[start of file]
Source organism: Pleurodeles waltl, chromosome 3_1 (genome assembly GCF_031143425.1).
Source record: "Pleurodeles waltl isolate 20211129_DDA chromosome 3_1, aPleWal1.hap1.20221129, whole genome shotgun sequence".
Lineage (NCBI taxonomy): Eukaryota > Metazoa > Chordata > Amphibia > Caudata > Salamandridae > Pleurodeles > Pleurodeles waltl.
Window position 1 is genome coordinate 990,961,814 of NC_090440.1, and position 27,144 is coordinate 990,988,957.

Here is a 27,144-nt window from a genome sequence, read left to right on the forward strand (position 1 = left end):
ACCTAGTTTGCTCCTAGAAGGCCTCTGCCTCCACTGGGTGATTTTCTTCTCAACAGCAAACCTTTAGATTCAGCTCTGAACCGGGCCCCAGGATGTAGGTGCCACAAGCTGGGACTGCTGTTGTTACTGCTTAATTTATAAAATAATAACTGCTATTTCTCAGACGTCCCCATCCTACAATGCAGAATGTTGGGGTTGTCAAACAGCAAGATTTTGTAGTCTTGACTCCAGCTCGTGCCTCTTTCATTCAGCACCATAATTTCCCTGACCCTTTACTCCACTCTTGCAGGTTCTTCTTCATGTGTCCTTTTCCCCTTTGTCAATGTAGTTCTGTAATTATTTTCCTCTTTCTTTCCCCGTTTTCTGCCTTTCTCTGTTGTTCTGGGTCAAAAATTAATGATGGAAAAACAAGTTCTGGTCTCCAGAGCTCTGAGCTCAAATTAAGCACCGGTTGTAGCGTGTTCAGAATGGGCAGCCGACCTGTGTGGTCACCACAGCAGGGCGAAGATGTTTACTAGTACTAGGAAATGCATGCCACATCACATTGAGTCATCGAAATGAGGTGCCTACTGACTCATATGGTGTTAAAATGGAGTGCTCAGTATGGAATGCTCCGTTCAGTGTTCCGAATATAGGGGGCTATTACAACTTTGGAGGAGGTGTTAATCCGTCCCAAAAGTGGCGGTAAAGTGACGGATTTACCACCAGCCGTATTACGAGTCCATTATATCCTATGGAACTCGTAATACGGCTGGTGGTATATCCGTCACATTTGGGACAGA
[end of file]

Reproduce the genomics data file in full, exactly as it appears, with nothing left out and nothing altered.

Source organism: Pleurodeles waltl, chromosome 3_1 (genome assembly GCF_031143425.1).
Source record: "Pleurodeles waltl isolate 20211129_DDA chromosome 3_1, aPleWal1.hap1.20221129, whole genome shotgun sequence".
Lineage (NCBI taxonomy): Eukaryota > Metazoa > Chordata > Amphibia > Caudata > Salamandridae > Pleurodeles > Pleurodeles waltl.
Window position 1 is genome coordinate 990,961,814 of NC_090440.1, and position 27,144 is coordinate 990,988,957.

Here is a 27,144-nt window from a genome sequence, read left to right on the forward strand (position 1 = left end):
ACCTAGTTTGCTCCTAGAAGGCCTCTGCCTCCACTGGGTGATTTTCTTCTCAACAGCAAACCTTTAGATTCAGCTCTGAACCGGGCCCCAGGATGTAGGTGCCACAAGCTGGGACTGCTGTTGTTACTGCTTAATTTATAAAATAATAACTGCTATTTCTCAGACGTCCCCATCCTACAATGCAGAATGTTGGGGTTGTCAAACAGCAAGATTTTGTAGTCTTGACTCCAGCTCGTGCCTCTTTCATTCAGCACCATAATTTCCCTGACCCTTTACTCCACTCTTGCAGGTTCTTCTTCATGTGTCCTTTTCCCCTTTGTCAATGTAGTTCTGTAATTATTTTCCTCTTTCTTTCCCCGTTTTCTGCCTTTCTCTGTTGTTCTGGGTCAAAAATTAATGATGGAAAAACAAGTTCTGGTCTCCAGAGCTCTGAGCTCAAATTAAGCACCGGTTGTAGCGTGTTCAGAATGGGCAGCCGACCTGTGTGGTCACCACAGCAGGGCGAAGATGTTTACTAGTACTAGGAAATGCATGCCACATCACATTGAGTCATCGAAATGAGGTGCCTACTGACTCATATGGTGTTAAAATGGAGTGCTCAGTATGGAATGCTCCGTTCAGTGTTCCGAATATAGGGGGCTATTACAACTTTGGAGGAGGTGTTAATCCGTCCCAAAAGTGGCGGTAAAGTGACGGATTTACCACCAGCCGTATTACGAGTCCATTATATCCTATGGAACTCGTAATACGGCTGGTGGTATATCCGTCACATTTGGGACAGA